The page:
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New findings advance the use of radio waves to stabilize plasmas and track RF trajectories.
November 9, 2020
VIRTUAL MEETING (CST) -- Radio frequency (RF) waves, similar to those used in microwave ovens, can provide a kind of radiation therapy for developing and controlling on Earth the fusion energy that powers the sun and stars. Such waves help raise the temperature of the plasma to fusion-relevant conditions many times hotter than the core of the sun. They also drive current in the plasma to create a magnetic field that joins with the magnetic field of a device called a tokamak—confining the plasma and enabling fusion reactions to take place.
Recent discoveries at the U.S. Department of Energy’s Princeton Plasma Physics Laboratory (PPPL) and the MIT Plasma Science and Fusion Center (MIT PSFC) now advance the use of these essential waves. Researchers will present their results at the virtual 62nd Annual Meeting of the APS Division of Plasma Physics.
The findings help answer some of the biggest open questions for scientists seeking to develop a fusion reactor as a power source to generate electricity: How do you heat the plasma to sufficient temperature? And how do you confine and stabilize this plasma once it’s created?
At PPPL, researchers Prof. Allan Reiman and Prof. Nat Fisch teamed up to predict the RF condensation effect, which suggests that above a power threshold, the RF-driven current becomes concentrated exactly where it stabilizes best: in the center of a magnetic bubble or island. When left unchecked, these islands can cause a disruption in the plasma. But when the key threshold of power is exceeded, the current condenses spectacularly, thereby preventing islands from growing large enough to create disruptions.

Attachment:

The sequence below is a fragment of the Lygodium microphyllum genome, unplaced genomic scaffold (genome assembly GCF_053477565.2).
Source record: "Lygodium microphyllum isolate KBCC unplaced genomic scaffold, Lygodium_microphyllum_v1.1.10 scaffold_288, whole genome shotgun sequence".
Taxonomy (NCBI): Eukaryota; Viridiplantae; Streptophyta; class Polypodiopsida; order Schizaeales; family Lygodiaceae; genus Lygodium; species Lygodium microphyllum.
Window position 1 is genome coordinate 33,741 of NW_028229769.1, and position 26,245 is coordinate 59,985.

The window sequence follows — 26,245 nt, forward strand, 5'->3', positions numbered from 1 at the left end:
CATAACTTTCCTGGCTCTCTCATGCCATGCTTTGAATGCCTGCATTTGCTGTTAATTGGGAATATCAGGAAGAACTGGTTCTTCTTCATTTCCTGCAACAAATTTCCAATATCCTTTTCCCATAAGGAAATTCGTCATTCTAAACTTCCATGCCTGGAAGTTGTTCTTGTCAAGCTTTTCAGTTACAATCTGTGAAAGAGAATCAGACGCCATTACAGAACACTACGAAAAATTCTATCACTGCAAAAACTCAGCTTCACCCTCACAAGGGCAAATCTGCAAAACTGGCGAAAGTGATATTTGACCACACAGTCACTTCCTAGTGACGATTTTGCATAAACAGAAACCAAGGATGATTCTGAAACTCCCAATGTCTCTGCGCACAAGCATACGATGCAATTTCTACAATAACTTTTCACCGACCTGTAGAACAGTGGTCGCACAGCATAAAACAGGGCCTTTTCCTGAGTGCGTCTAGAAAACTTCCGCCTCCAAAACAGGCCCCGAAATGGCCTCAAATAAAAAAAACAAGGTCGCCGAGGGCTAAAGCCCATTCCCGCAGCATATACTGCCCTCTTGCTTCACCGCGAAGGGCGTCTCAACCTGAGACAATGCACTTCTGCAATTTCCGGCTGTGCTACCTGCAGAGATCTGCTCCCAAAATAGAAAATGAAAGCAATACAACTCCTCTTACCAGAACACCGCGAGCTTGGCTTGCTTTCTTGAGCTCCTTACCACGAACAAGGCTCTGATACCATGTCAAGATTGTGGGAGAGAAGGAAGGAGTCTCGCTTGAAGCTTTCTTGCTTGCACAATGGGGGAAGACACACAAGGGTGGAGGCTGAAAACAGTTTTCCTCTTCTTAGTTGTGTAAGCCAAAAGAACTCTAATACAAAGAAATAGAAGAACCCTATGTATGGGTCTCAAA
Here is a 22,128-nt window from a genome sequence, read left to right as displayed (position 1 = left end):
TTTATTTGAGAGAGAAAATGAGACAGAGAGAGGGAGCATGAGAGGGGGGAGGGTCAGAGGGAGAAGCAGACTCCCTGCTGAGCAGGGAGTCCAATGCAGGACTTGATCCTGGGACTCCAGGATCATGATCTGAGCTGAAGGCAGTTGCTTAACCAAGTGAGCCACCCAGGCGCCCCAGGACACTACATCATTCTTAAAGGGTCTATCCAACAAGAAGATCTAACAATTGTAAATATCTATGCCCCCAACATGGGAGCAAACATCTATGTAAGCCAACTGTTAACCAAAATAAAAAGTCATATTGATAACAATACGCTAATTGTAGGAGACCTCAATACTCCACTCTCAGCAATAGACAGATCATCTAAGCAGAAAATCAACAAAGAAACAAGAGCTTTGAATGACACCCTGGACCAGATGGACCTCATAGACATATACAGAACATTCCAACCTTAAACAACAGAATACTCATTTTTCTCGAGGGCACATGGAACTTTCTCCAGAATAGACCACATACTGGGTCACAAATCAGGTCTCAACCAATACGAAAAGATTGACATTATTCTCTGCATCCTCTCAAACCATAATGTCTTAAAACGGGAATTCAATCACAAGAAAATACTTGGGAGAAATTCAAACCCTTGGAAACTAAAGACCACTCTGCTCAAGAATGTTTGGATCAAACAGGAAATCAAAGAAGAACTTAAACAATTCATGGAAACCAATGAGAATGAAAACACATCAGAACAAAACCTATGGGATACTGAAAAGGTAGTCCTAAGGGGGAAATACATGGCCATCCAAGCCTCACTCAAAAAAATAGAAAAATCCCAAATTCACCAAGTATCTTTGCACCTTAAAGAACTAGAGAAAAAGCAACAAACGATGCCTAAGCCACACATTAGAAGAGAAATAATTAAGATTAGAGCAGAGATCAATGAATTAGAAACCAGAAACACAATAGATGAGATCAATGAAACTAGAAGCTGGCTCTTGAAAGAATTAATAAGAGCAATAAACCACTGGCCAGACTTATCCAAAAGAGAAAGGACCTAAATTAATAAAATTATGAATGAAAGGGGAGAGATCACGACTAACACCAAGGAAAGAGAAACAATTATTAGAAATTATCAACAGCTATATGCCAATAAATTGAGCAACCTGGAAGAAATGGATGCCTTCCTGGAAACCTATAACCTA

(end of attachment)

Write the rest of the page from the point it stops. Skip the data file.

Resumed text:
At the MIT PSFC, researchers led by doctoral candidate Bodhi Biswas have solved a major puzzle in experimental observations of theoretical simulations that predict how RF waves travel through the plasma. The “missing physics” suggested by the MIT PSFC team lies in the chaotic outside layer of the plasma. This layer may broadly scatter RF waves traveling through the region.
“With the added physics of turbulence interactions, our confidence in existing RF codes is greatly improved,” Biswas said. “The scattering of waves by turbulence may, in many cases, be essential to matching the experiment, and to applying RF power effectively in future tokamaks.” (See Figures 1 and 2.)
Prof. Fisch, Director of the Program in Plasma Physics at Princeton University, noted the existence of “an important synergy between the MIT and Princeton discoveries.” This synergy, he said, indicates that the scattering of RF rays by turbulence can be counteracted by the discovery made by Prof. Reiman and his students of the current condensation arising in the center of an island.
RF radiation therapy thus “may be an excellent candidate for stabilizing magnetic islands once conditions for the condensation effect set in,” Prof. Fisch said, “even as turbulent fluctuations at the plasma edge tend to spread RF trajectories as seen and accurately modeled in present-day experiments.”
The PPPL work was supported by U.S. DOE contracts DE-AC02-09CH11466, DE-SC0016072, DE-FC02-04ER54698, and DE-FG02-91ER54109.
The MIT PSFC work was supported by U.S. DOE under contract numbers: DE-SC0018090 supporting the RF- SciDAC 4 project, DE-SC0014264 supporting PSFC MFE projects, and DE-FC02-04ER54698 supporting DIII-D projects.
JI01.4 Suppression of Magnetic Islands and Avoidance of Disruptions via RF Current Condensation
3:30 p.m - 4:00 p.m. CST, Tuesday, November 10, 2020
JI01.5 Study of turbulence-induced refraction of Lower Hybrid waves using synthetic SOL blobs
4:00 p.m. - 4:30 p.m. CST, Tuesday, November 10, 2020
Figure 1. Visualization of simulated RF rays in a tokamak plasma. Red indicates the most powerful rays, with purple representing the outer layer of plasma. Credit: Eliot Feibush, Princeton Plasma Physics Laboratory, and Bodhi Biswas, MIT Plasma Science and Fusion Center.
Figure 2. Left: RF waves (white lines) are launched from the antenna (orange dashed line) into the plasma. Without any turbulence, the wave takes a smooth, unscattered path to the plasma core. Right: With the addition of a turbulent edge region, the wave is significantly scattered before it reaches the core. Credit: Bodhi Biswas, MIT PSFC.